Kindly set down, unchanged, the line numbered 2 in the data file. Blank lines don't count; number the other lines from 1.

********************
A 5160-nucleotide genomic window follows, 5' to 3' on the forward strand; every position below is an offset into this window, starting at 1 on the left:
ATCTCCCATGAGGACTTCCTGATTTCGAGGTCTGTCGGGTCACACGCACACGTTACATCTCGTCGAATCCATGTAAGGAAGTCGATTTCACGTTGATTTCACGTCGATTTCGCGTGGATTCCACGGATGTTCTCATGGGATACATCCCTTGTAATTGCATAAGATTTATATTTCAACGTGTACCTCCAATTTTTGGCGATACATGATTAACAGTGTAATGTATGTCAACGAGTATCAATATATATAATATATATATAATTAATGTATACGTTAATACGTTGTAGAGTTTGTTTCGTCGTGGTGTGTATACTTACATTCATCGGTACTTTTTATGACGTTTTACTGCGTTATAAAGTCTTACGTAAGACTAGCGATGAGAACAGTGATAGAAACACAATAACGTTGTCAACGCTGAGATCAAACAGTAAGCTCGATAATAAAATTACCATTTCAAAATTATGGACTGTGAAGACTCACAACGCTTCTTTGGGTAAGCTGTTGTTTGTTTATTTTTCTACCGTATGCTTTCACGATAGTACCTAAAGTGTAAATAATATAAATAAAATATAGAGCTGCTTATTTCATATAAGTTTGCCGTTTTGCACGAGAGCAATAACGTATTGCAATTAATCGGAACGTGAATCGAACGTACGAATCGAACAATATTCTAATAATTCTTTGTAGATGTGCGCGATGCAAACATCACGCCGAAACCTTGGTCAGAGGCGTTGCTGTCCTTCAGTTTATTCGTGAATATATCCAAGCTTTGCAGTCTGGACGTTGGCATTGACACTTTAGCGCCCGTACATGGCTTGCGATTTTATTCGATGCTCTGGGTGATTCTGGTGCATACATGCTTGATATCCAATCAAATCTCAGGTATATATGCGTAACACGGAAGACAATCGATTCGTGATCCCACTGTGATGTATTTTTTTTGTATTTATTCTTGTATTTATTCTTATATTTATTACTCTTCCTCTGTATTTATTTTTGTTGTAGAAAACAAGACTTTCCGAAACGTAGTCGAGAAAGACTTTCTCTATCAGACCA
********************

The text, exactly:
ATCTCCCATGAGGACTTCCTGATTTCGAGGTCTGTCGGGTCACACGCACACGTTACATCTCGTCGAATCCATGTAAGGAAGTCGATTTCACGTTGATTTCACGTCGATTTCGCGTGGATTCCACGGATGTTCTCATGGGATACATCCCTTGTAATTGCATAAGATTTATATTTCAACGTGTACCTCCAATTTTTGGCGATACATGATTAACAGTGTAATGTATGTCAACGAGTATCAATATATATAATATATATATAATTAATGTATACGTTAATACGTTGTAGAGTTTGTTTCGTCGTGGTGTGTATACTTACATTCATCGGTACTTTTTATGACGTTTTACTGCGTTATAAAGTCTTACGTAAGACTAGCGATGAGAACAGTGATAGAAACACAATAACGTTGTCAACGCTGAGATCAAACAGTAAGCTCGATAATAAAATTACCATTTCAAAATTATGGACTGTGAAGACTCACAACGCTTCTTTGGGTAAGCTGTTGTTTGTTTATTTTTCTACCGTATGCTTTCACGATAGTACCTAAAGTGTAAATAATATAAATAAAATATAGAGCTGCTTATTTCATATAAGTTTGCCGTTTTGCACGAGAGCAATAACGTATTGCAATTAATCGGAACGTGAATCGAACGTACGAATCGAACAATATTCTAATAATTCTTTGTAGATGTGCGCGATGCAAACATCACGCCGAAACCTTGGTCAGAGGCGTTGCTGTCCTTCAGTTTATTCGTGAATATATCCAAGCTTTGCAGTCTGGACGTTGGCATTGACACTTTAGCGCCCGTACATGGCTTGCGATTTTATTCGATGCTCTGGGTGATTCTGGTGCATACATGCTTGATATCCAATCAAATCTCAGGTATATATGCGTAACACGGAAGACAATCGATTCGTGATCCCACTGTGATGTATTTTTTTTGTATTTATTCTTGTATTTATTCTTATATTTATTACTCTTCCTCTGTATTTATTTTTGTTGTAGAAAACAAGACTTTCCGAAACGTAGTCGAGAAAGACTTTCTCTATCAGACCA